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By JGillman, Section News
Already the game is afoot.
The National Review has an interesting piece that raises some questions about our own accountability trail with regard to purchasing large systems, and awarding contracts. Apparently Michigan is being used to circumvent Illinois' tougher bid process and timeline for the purpose of Medicaid processing. According to Illinois officials:
" "Illinois has an intergovernmental agreement with the state of Michigan and CNSI is one of Michigan's vendors," Jakubek wrote in an e-mail. "Communication with MI and the entire project team is ethical and necessary to work on this project."Except that competitive and oversight clauses are absent with this type of government to government agreement.
The 'whistle-blowing' sources will be protected, as the reporters are legit.
By Kevin Rex Heine, Section News
You may have heard of the National Popular Vote Interstate Compact, an initiative being advanced by a Soros-funded group that intends to bypass the Constitution and obviate the Electoral College, handing the quadrennial presidential elections to whomever wins the plurality of the nationwide popular vote. This article isn't the place to go into the details of the initiative (the link provides a usable starting point for further research), but suffice it that triggering the compact will realize something that has been a strategic objective of the progressives for quite some time.
However, America is not a democracy; rather, the United States are a republic. And that distinction isn't one of mere semantics. In a republic, the voice of the people is more indirect the more non-local the matter is. When it comes to elections, I can think of none more non-local than the presidential election. Among the checks and balances the Founding Fathers included in the Constitution was the balance of the voice of the people with the voice of the states, thus the use of the Electoral College to elect the president every four years.
(8 comments, 1832 words in story) Full Story
By Kevin Rex Heine, Section News
Today, for those paying attention, was a very important day in the timeline of the 2012 Presidential Election. Today, on the first Monday following the second Wednesday of December, at such place and time as determined by the local legislature, the duly appointed and elected Presidential Electors met in their respective jurisdictions and cast their votes for President and Vice President of the United States - at least one of whom must not reside in the same jurisdiction as they do. Though the 51 jurisdictions do not appear to have reported yet, 27 of them are expected to cast their votes one way, and 24 of them are expected to cast their votes the other way.
And yet, for the past 41 days, perhaps because even as recently as the day before Election Day eleven states (at a total of 146 electoral votes) were considered to be in the "tossup" column, there has been considerable behind-the-scenes debate about a potential "reform" to the way that some states apportion their electoral votes, a reform that, had it been in place during this election, may have significantly impacted the outcome. Actually, instead of "reform" I should be referring to this as a "back to the basics" approach to the Electoral College.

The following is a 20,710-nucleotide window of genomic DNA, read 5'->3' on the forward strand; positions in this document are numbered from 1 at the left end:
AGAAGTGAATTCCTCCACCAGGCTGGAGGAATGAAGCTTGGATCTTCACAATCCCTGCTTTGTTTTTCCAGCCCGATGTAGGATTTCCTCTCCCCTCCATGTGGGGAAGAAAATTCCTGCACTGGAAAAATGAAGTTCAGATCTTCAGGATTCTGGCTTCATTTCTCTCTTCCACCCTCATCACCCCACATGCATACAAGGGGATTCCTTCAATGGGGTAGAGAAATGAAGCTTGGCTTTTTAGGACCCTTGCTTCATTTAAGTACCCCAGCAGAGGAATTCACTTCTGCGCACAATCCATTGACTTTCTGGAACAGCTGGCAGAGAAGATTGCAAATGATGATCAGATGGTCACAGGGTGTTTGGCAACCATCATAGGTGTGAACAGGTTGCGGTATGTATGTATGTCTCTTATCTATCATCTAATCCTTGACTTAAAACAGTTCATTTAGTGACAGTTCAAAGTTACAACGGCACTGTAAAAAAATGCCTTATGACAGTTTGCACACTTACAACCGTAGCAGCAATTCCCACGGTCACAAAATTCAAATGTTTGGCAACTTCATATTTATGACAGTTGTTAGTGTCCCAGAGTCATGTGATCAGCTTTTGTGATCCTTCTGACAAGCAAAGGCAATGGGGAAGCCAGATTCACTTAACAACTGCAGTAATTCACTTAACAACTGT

(1949 words in story) Full Story
By JGillman, Section News
Regulars know I am pushing for Freedom to work (right to work) in Michigan. Part of the argument going forward in this state will be to present the data for all to see. For this installment, we look at the top Job creating states versus the bottom.
Right to Work states lead the nation in creating new jobs (1999-2009)
Bureau of Labor Statistics, U.S. Department of Labor
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External FeedsMetro/State News RSS from The Detroit News
+ Craig: Cushingberry tried twice to elude police, was given preferential treatment
+ Detroit police arrest man suspected of burning women with blowtorch
+ Fouts rips video as 'scurrilous,' defends Chicago trip with secretary
+ Wind, winter weather hammer state from Mackinac Bridge to southeast Mich.
+ Detroit Cass Tech QB Campbell expected to be released from custody Friday
+ New water rates range from -16% to +14%; see change by community
+ Detroit's bankruptcy gets controversial turn in new Honda ad
+ Royal Oak Twp., Highland Park in financial emergency, review panels find
+ Grosse Ile Twp. leads list of Michigan's 10 safest cities
+ Wayne Co. sex crimes backlog grows after funding feud idles Internet Crime Unit
+ Judge upholds 41-60 year sentence of man guilty in Detroit firefighter's death
+ Detroit man robbed, shot in alley on west side
+ Fire at Detroit motel forces evacuation of guests
+ Survivors recount Syrian war toll at Bloomfield Hills event
+ Blacks slain in Michigan at 3rd-highest rate in US
Politics RSS from The Detroit News
+ Apologetic Agema admits errors but won't resign
+ Snyder: Reform 'dumb' rules to allow more immigrants to work in Detroit
+ GOP leaders shorten presidential nominating season
+ Dems: Another 12,600 Michiganians lose extended jobless benefits
+ Mike Huckabee's comments on birth control gift for Dems
+ Granholm to co-chair pro-Clinton PAC for president
+ Republican panel approves tougher penalties for unauthorized early primary states
+ Michigan seeks visas to lure immigrants to Detroit
+ Peters raises $1M-plus for third straight quarter in Senate bid
+ Bill would let lawyers opt out of Michigan state bar
+ Michigan lawmakers launch more bills against sex trade
+ Balanced budget amendment initiative gets a jumpstart
+ Feds subpoena Christie's campaign, GOP
+ Poll: At Obama's 5-year point, few see a turnaround
+ Obama to release 2015 budget March 4
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